It looks like the Wikipedia page could stand to be updated. If you look at the accumulated global-mean-sea-level data for all the altimetry missions (there are data for 9 of them listed), you can see that the values determined by different missions operating at the same time are consistent within about a 1.5 cm range, and all the missions together show a fairly steady 3.3 mm/yr sea level rise. Since that value is smaller than the variation between measurements across missions, and since the date range of each mission varies, it is natural that the rate of change seen in the data for a single mission might vary as opposed to another mission, but taken together the satellite data give a consistent picture.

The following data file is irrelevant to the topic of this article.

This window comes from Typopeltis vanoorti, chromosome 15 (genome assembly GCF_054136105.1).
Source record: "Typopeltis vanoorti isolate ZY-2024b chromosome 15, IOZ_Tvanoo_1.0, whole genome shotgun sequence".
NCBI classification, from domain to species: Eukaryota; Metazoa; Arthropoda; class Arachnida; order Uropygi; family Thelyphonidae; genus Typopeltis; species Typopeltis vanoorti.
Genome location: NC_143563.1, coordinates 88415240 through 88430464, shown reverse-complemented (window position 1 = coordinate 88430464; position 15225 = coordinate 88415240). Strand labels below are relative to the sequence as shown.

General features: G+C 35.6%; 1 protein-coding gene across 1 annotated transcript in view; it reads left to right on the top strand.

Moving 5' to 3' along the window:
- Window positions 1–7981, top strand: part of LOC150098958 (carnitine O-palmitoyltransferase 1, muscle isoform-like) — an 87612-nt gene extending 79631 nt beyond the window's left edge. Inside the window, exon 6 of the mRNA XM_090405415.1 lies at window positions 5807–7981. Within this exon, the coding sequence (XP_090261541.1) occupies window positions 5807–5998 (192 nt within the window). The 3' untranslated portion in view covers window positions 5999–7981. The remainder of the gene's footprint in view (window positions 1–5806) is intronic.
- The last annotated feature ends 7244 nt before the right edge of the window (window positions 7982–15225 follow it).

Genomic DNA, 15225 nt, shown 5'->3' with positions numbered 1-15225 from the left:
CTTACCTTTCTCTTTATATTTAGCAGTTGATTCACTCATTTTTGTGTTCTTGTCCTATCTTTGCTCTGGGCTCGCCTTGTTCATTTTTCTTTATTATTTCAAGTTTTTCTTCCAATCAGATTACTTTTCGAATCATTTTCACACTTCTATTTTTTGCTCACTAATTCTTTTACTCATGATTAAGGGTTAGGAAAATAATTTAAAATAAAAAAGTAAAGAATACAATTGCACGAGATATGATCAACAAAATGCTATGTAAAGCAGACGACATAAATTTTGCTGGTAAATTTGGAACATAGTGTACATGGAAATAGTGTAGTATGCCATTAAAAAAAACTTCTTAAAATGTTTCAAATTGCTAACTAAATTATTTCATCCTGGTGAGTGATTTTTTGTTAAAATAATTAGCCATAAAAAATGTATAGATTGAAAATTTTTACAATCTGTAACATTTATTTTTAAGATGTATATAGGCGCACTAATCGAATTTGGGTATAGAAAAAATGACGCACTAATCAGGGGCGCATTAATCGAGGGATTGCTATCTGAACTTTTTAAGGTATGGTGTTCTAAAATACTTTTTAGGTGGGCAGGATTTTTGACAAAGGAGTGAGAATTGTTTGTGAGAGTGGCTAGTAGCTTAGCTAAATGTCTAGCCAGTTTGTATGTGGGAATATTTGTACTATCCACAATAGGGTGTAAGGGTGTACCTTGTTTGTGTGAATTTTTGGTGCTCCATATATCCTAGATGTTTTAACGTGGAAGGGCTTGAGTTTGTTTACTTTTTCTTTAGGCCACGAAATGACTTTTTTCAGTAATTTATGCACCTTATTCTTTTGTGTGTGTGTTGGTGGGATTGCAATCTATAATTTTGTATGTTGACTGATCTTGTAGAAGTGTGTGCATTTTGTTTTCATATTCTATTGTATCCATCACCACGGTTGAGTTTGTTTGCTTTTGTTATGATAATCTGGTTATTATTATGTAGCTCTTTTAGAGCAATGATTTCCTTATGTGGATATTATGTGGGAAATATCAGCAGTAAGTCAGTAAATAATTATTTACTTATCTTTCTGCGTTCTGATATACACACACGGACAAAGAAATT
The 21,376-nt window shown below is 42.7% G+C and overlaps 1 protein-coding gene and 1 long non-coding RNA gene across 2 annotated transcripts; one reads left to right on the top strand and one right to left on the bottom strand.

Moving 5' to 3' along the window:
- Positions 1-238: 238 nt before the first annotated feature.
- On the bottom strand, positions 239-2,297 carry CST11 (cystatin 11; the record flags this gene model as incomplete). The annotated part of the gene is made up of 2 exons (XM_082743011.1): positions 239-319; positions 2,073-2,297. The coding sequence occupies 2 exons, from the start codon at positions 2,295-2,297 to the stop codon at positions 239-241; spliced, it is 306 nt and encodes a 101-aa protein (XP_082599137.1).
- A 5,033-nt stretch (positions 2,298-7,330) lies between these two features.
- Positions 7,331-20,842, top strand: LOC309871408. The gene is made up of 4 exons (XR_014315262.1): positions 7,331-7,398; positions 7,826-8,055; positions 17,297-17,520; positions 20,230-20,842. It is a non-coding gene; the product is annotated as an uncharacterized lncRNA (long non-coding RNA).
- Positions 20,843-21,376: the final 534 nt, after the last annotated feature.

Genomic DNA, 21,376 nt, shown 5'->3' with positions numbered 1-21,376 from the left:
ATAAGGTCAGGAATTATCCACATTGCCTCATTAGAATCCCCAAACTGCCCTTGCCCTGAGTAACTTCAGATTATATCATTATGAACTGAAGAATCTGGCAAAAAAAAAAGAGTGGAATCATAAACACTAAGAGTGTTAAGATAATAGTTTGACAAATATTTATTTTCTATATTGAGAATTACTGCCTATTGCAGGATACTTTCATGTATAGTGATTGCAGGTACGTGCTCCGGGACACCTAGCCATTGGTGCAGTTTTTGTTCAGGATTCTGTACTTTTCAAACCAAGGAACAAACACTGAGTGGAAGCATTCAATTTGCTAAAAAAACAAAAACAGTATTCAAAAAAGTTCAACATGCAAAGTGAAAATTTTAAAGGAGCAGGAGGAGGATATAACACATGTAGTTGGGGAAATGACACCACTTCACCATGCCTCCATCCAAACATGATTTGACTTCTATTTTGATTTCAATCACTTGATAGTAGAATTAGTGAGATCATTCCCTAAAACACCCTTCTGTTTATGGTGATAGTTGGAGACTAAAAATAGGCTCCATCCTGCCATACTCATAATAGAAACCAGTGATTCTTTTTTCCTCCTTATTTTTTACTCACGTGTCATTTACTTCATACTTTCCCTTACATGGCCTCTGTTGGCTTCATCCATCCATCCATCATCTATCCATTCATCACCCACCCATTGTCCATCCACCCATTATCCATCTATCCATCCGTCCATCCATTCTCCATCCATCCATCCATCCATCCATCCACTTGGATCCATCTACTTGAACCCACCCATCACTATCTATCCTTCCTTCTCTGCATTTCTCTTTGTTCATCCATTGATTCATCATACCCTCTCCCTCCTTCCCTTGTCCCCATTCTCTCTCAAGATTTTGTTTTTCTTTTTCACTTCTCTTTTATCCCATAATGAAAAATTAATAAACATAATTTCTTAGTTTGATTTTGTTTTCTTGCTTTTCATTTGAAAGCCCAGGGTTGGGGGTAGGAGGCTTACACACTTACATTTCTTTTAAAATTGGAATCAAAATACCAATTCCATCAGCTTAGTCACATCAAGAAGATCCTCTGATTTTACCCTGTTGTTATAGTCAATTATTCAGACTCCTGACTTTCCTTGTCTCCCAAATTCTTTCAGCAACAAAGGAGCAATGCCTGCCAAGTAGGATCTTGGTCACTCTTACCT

The quoted text from the Wikipedia page, in any case, seems to exaggerate the difference between the cumulative rates measured by the specific missions it names. The referenced site gives 2.95 mm/year for Json-1, and 2.49 mm/year for Envisat.
Json-2 was active from 2008-2017 and showed a rate of 4.42 mm/year.
To sum up
- Cumulative satellite data provides no indication that mean-sea-level
rise is slowing down.
- Satellite sea-level data is noisy but
consistent enough to be useful, especially when combining data from
multiple missions across decades.